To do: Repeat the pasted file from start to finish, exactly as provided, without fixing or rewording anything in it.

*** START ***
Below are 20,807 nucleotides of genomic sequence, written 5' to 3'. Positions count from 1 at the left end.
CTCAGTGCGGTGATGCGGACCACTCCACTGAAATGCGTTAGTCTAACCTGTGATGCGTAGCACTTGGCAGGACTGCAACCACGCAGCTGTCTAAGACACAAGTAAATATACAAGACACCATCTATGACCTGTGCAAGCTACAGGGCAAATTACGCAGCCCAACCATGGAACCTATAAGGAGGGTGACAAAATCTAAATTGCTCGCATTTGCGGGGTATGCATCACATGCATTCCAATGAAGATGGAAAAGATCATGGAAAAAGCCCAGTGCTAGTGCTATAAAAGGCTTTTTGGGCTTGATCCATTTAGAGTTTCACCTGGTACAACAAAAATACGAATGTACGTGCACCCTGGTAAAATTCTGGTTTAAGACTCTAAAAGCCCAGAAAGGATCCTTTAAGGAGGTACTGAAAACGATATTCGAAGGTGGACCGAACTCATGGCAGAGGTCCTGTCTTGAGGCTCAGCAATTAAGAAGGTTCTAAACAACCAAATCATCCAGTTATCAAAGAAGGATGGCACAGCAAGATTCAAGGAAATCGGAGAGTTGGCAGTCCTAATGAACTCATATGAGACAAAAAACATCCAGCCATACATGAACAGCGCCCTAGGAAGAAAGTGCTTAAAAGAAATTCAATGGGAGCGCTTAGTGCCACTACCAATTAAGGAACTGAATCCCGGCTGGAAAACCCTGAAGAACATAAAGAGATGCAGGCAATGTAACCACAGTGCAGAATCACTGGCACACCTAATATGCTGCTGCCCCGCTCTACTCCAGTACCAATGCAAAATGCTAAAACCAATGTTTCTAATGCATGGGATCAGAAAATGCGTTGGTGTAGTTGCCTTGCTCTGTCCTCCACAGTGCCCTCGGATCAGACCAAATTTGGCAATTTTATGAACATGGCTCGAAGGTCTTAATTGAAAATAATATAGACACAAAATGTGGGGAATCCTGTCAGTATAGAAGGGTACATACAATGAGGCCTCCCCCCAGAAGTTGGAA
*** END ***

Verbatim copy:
Below are 20,807 nucleotides of genomic sequence, written 5' to 3'. Positions count from 1 at the left end.
CTCAGTGCGGTGATGCGGACCACTCCACTGAAATGCGTTAGTCTAACCTGTGATGCGTAGCACTTGGCAGGACTGCAACCACGCAGCTGTCTAAGACACAAGTAAATATACAAGACACCATCTATGACCTGTGCAAGCTACAGGGCAAATTACGCAGCCCAACCATGGAACCTATAAGGAGGGTGACAAAATCTAAATTGCTCGCATTTGCGGGGTATGCATCACATGCATTCCAATGAAGATGGAAAAGATCATGGAAAAAGCCCAGTGCTAGTGCTATAAAAGGCTTTTTGGGCTTGATCCATTTAGAGTTTCACCTGGTACAACAAAAATACGAATGTACGTGCACCCTGGTAAAATTCTGGTTTAAGACTCTAAAAGCCCAGAAAGGATCCTTTAAGGAGGTACTGAAAACGATATTCGAAGGTGGACCGAACTCATGGCAGAGGTCCTGTCTTGAGGCTCAGCAATTAAGAAGGTTCTAAACAACCAAATCATCCAGTTATCAAAGAAGGATGGCACAGCAAGATTCAAGGAAATCGGAGAGTTGGCAGTCCTAATGAACTCATATGAGACAAAAAACATCCAGCCATACATGAACAGCGCCCTAGGAAGAAAGTGCTTAAAAGAAATTCAATGGGAGCGCTTAGTGCCACTACCAATTAAGGAACTGAATCCCGGCTGGAAAACCCTGAAGAACATAAAGAGATGCAGGCAATGTAACCACAGTGCAGAATCACTGGCACACCTAATATGCTGCTGCCCCGCTCTACTCCAGTACCAATGCAAAATGCTAAAACCAATGTTTCTAATGCATGGGATCAGAAAATGCGTTGGTGTAGTTGCCTTGCTCTGTCCTCCACAGTGCCCTCGGATCAGACCAAATTTGGCAATTTTATGAACATGGCTCGAAGGTCTTAATTGAAAATAATATAGACACAAAATGTGGGGAATCCTGTCAGTATAGAAGGGTACATACAATGAGGCCTCCCCCCAGAAGTTGGAA